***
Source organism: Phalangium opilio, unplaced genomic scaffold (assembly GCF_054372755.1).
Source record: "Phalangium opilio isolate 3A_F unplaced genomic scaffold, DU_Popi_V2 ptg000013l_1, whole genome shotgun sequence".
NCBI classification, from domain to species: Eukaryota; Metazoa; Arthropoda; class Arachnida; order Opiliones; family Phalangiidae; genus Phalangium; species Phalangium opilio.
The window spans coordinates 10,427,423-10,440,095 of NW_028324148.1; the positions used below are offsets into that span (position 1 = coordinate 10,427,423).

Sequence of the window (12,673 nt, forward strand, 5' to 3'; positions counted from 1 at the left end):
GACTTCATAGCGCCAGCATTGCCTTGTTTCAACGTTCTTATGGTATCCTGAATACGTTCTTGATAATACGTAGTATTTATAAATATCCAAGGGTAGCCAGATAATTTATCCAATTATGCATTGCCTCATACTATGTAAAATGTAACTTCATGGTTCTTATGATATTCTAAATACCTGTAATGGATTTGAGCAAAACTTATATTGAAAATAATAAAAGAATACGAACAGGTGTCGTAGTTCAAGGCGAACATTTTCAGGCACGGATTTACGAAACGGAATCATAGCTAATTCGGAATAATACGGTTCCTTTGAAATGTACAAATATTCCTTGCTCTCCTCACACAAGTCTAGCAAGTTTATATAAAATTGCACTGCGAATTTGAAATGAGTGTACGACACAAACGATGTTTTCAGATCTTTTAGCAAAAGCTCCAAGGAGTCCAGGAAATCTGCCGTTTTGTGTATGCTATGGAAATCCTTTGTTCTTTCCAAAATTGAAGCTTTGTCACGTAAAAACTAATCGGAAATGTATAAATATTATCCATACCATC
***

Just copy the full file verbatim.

Source organism: Phalangium opilio, unplaced genomic scaffold (assembly GCF_054372755.1).
Source record: "Phalangium opilio isolate 3A_F unplaced genomic scaffold, DU_Popi_V2 ptg000013l_1, whole genome shotgun sequence".
NCBI classification, from domain to species: Eukaryota; Metazoa; Arthropoda; class Arachnida; order Opiliones; family Phalangiidae; genus Phalangium; species Phalangium opilio.
The window spans coordinates 10,427,423-10,440,095 of NW_028324148.1; the positions used below are offsets into that span (position 1 = coordinate 10,427,423).

Sequence of the window (12,673 nt, forward strand, 5' to 3'; positions counted from 1 at the left end):
GACTTCATAGCGCCAGCATTGCCTTGTTTCAACGTTCTTATGGTATCCTGAATACGTTCTTGATAATACGTAGTATTTATAAATATCCAAGGGTAGCCAGATAATTTATCCAATTATGCATTGCCTCATACTATGTAAAATGTAACTTCATGGTTCTTATGATATTCTAAATACCTGTAATGGATTTGAGCAAAACTTATATTGAAAATAATAAAAGAATACGAACAGGTGTCGTAGTTCAAGGCGAACATTTTCAGGCACGGATTTACGAAACGGAATCATAGCTAATTCGGAATAATACGGTTCCTTTGAAATGTACAAATATTCCTTGCTCTCCTCACACAAGTCTAGCAAGTTTATATAAAATTGCACTGCGAATTTGAAATGAGTGTACGACACAAACGATGTTTTCAGATCTTTTAGCAAAAGCTCCAAGGAGTCCAGGAAATCTGCCGTTTTGTGTATGCTATGGAAATCCTTTGTTCTTTCCAAAATTGAAGCTTTGTCACGTAAAAACTAATCGGAAATGTATAAATATTATCCATACCATC